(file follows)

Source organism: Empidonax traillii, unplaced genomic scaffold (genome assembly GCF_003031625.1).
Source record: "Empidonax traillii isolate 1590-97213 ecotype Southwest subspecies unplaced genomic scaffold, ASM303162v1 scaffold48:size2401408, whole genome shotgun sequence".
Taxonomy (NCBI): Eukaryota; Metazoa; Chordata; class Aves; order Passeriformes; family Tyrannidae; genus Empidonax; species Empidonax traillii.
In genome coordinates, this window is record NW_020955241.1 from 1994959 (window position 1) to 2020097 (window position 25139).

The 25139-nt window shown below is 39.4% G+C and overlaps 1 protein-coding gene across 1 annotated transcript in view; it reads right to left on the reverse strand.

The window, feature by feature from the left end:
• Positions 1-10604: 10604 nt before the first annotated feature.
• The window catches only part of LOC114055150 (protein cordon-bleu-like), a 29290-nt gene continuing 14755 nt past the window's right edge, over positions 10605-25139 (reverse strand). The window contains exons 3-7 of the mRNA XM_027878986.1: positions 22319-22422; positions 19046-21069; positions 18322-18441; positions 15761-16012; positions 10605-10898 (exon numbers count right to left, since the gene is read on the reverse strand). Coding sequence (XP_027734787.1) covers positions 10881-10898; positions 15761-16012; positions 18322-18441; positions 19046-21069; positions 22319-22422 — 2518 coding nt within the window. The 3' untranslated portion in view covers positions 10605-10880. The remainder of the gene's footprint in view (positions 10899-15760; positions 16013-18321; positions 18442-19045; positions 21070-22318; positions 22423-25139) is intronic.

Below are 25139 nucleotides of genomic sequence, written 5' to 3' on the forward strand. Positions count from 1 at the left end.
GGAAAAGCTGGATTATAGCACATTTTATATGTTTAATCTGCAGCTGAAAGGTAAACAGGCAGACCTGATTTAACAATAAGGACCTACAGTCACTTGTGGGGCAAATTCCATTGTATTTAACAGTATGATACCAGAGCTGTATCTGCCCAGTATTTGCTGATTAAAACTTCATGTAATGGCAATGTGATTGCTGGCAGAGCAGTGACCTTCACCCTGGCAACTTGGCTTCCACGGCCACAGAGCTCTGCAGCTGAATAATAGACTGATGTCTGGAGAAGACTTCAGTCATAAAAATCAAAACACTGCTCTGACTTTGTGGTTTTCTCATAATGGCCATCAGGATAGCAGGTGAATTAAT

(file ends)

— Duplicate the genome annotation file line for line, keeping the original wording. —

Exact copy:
Source organism: Empidonax traillii, unplaced genomic scaffold (genome assembly GCF_003031625.1).
Source record: "Empidonax traillii isolate 1590-97213 ecotype Southwest subspecies unplaced genomic scaffold, ASM303162v1 scaffold48:size2401408, whole genome shotgun sequence".
Taxonomy (NCBI): Eukaryota; Metazoa; Chordata; class Aves; order Passeriformes; family Tyrannidae; genus Empidonax; species Empidonax traillii.
In genome coordinates, this window is record NW_020955241.1 from 1994959 (window position 1) to 2020097 (window position 25139).

The 25139-nt window shown below is 39.4% G+C and overlaps 1 protein-coding gene across 1 annotated transcript in view; it reads right to left on the reverse strand.

The window, feature by feature from the left end:
• Positions 1-10604: 10604 nt before the first annotated feature.
• The window catches only part of LOC114055150 (protein cordon-bleu-like), a 29290-nt gene continuing 14755 nt past the window's right edge, over positions 10605-25139 (reverse strand). The window contains exons 3-7 of the mRNA XM_027878986.1: positions 22319-22422; positions 19046-21069; positions 18322-18441; positions 15761-16012; positions 10605-10898 (exon numbers count right to left, since the gene is read on the reverse strand). Coding sequence (XP_027734787.1) covers positions 10881-10898; positions 15761-16012; positions 18322-18441; positions 19046-21069; positions 22319-22422 — 2518 coding nt within the window. The 3' untranslated portion in view covers positions 10605-10880. The remainder of the gene's footprint in view (positions 10899-15760; positions 16013-18321; positions 18442-19045; positions 21070-22318; positions 22423-25139) is intronic.

Below are 25139 nucleotides of genomic sequence, written 5' to 3' on the forward strand. Positions count from 1 at the left end.
GGAAAAGCTGGATTATAGCACATTTTATATGTTTAATCTGCAGCTGAAAGGTAAACAGGCAGACCTGATTTAACAATAAGGACCTACAGTCACTTGTGGGGCAAATTCCATTGTATTTAACAGTATGATACCAGAGCTGTATCTGCCCAGTATTTGCTGATTAAAACTTCATGTAATGGCAATGTGATTGCTGGCAGAGCAGTGACCTTCACCCTGGCAACTTGGCTTCCACGGCCACAGAGCTCTGCAGCTGAATAATAGACTGATGTCTGGAGAAGACTTCAGTCATAAAAATCAAAACACTGCTCTGACTTTGTGGTTTTCTCATAATGGCCATCAGGATAGCAGGTGAATTAAT